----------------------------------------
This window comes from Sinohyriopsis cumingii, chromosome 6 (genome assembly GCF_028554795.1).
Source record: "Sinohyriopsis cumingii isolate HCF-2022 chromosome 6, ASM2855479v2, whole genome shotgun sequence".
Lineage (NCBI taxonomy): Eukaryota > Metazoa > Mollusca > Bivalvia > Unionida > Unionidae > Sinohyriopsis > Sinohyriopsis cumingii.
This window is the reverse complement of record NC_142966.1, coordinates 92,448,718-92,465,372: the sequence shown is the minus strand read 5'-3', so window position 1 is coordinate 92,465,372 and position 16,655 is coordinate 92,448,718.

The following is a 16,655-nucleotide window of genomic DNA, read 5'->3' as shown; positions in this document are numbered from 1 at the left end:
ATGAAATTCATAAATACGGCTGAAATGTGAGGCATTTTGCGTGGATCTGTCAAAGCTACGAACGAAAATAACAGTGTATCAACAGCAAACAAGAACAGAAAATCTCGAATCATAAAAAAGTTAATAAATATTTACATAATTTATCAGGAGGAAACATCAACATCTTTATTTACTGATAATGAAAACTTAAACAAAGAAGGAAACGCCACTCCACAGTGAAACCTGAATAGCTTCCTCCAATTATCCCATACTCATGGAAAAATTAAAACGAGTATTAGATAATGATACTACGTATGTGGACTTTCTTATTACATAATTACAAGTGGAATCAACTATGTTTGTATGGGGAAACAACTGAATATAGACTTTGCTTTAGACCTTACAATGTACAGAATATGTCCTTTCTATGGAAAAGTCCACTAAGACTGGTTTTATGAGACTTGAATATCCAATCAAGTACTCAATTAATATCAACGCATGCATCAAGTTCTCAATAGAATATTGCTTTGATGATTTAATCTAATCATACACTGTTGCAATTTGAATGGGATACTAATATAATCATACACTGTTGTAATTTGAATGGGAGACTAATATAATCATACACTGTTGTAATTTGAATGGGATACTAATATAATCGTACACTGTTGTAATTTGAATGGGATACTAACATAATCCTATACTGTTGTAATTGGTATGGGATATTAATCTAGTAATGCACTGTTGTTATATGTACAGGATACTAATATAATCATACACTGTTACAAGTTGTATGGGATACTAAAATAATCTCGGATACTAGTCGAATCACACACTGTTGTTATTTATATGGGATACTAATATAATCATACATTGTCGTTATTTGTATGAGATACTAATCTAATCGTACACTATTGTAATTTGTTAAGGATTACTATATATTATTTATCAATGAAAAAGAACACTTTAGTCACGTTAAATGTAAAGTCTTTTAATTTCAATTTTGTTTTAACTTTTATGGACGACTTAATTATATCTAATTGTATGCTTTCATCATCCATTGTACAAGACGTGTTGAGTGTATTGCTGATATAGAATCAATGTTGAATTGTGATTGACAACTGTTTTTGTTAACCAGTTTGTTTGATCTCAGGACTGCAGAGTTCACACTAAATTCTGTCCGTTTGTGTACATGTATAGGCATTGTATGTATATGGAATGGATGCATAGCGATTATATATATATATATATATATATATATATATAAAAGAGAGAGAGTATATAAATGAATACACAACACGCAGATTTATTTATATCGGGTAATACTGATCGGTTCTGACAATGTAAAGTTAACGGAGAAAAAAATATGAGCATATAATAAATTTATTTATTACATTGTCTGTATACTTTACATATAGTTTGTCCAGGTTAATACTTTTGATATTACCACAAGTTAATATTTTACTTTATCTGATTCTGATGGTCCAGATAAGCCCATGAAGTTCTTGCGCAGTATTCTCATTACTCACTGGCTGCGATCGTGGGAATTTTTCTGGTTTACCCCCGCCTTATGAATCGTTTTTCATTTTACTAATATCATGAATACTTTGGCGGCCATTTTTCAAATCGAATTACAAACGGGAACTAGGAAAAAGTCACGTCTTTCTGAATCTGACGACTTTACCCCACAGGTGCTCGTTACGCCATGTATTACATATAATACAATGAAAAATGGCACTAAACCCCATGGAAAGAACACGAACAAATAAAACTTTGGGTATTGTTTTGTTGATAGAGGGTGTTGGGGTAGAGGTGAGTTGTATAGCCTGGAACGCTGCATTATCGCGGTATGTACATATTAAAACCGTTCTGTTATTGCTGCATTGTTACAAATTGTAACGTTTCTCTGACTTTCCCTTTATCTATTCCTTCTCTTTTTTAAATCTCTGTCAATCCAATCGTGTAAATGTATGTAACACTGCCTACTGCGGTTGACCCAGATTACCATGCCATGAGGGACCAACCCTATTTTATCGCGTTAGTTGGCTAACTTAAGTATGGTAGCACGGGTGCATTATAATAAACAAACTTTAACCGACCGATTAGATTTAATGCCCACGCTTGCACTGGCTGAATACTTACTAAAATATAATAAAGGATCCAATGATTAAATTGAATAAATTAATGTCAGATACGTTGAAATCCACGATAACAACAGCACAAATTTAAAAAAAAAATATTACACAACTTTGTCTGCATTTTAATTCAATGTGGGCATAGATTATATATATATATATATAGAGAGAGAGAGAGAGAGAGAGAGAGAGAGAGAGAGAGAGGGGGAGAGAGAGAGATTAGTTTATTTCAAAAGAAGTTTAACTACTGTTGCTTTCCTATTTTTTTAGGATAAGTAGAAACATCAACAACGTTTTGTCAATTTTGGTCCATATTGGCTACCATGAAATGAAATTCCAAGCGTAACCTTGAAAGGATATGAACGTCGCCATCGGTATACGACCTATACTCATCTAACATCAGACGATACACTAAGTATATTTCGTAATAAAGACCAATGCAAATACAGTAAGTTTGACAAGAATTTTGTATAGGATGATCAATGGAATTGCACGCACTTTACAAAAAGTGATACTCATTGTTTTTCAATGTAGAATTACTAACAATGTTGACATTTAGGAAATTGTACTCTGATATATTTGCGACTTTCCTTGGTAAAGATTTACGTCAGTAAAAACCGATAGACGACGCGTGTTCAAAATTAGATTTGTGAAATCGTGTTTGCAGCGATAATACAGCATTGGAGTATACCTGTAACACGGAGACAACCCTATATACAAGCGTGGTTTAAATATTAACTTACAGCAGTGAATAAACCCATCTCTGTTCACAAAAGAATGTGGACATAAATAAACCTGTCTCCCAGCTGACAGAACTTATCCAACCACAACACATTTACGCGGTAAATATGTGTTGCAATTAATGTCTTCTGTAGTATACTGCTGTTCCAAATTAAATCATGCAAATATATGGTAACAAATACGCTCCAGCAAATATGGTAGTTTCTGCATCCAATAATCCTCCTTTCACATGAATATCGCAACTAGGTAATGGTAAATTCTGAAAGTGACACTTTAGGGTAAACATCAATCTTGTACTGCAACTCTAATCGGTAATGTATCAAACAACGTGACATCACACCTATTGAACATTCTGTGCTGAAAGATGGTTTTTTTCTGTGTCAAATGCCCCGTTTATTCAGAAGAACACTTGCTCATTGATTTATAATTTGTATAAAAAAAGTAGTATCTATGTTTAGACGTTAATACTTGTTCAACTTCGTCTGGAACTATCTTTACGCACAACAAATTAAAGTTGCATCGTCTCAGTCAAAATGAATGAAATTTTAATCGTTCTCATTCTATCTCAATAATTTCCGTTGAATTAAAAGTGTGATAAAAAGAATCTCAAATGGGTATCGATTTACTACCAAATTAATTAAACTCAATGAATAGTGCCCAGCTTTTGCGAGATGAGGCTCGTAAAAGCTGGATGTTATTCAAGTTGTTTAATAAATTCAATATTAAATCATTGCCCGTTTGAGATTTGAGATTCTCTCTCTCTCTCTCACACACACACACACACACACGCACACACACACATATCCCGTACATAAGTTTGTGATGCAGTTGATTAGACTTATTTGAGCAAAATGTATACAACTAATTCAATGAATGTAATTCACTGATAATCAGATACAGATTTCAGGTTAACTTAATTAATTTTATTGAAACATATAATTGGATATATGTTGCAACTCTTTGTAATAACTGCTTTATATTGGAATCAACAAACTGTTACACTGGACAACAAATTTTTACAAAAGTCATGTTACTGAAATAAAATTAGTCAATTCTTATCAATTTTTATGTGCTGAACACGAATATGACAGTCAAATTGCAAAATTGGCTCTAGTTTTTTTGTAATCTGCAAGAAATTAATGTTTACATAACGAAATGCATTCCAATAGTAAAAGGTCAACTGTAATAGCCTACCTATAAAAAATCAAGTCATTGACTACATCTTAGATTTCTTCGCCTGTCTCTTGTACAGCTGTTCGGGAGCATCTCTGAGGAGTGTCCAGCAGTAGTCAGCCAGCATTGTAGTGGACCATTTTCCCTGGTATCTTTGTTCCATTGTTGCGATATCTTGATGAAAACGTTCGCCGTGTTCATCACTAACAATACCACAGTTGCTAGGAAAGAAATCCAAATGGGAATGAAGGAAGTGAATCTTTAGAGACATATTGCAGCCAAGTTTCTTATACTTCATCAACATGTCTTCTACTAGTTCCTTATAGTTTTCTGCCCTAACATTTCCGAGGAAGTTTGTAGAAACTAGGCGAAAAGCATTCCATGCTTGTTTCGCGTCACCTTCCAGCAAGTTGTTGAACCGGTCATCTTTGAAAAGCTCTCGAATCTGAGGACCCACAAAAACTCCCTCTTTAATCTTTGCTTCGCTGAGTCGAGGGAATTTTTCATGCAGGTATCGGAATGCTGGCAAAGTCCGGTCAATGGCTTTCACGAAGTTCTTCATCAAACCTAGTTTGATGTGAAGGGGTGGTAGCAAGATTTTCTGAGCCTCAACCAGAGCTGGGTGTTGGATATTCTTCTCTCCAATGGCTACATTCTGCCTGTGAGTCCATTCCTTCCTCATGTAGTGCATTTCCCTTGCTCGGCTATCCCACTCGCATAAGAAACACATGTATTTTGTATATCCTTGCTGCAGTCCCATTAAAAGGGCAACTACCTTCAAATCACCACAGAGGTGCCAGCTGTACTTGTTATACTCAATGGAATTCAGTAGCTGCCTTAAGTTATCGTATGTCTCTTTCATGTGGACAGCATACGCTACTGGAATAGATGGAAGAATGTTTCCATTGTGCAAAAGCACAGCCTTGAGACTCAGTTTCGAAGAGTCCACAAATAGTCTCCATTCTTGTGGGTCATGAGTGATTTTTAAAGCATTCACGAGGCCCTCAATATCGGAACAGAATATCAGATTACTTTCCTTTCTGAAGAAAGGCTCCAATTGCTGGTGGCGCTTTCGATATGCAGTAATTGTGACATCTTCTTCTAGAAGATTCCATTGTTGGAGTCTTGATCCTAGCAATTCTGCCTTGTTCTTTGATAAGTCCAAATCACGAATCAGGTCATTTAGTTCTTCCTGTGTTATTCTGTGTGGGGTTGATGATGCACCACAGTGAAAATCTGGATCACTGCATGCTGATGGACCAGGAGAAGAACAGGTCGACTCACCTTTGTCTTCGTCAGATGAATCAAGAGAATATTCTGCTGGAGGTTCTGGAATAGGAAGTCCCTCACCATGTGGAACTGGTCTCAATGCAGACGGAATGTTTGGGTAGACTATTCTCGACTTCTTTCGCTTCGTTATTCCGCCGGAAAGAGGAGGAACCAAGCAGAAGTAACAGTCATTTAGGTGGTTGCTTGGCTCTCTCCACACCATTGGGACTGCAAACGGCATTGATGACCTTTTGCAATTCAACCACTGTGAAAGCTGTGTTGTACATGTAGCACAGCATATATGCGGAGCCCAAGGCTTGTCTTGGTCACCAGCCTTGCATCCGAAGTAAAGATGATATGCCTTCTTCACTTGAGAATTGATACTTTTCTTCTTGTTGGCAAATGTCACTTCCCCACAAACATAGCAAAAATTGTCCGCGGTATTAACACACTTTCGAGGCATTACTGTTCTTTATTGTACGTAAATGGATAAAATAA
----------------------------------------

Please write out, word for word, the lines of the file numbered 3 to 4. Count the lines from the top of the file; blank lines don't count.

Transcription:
Lineage (NCBI taxonomy): Eukaryota > Metazoa > Mollusca > Bivalvia > Unionida > Unionidae > Sinohyriopsis > Sinohyriopsis cumingii.
This window is the reverse complement of record NC_142966.1, coordinates 92,448,718-92,465,372: the sequence shown is the minus strand read 5'-3', so window position 1 is coordinate 92,465,372 and position 16,655 is coordinate 92,448,718.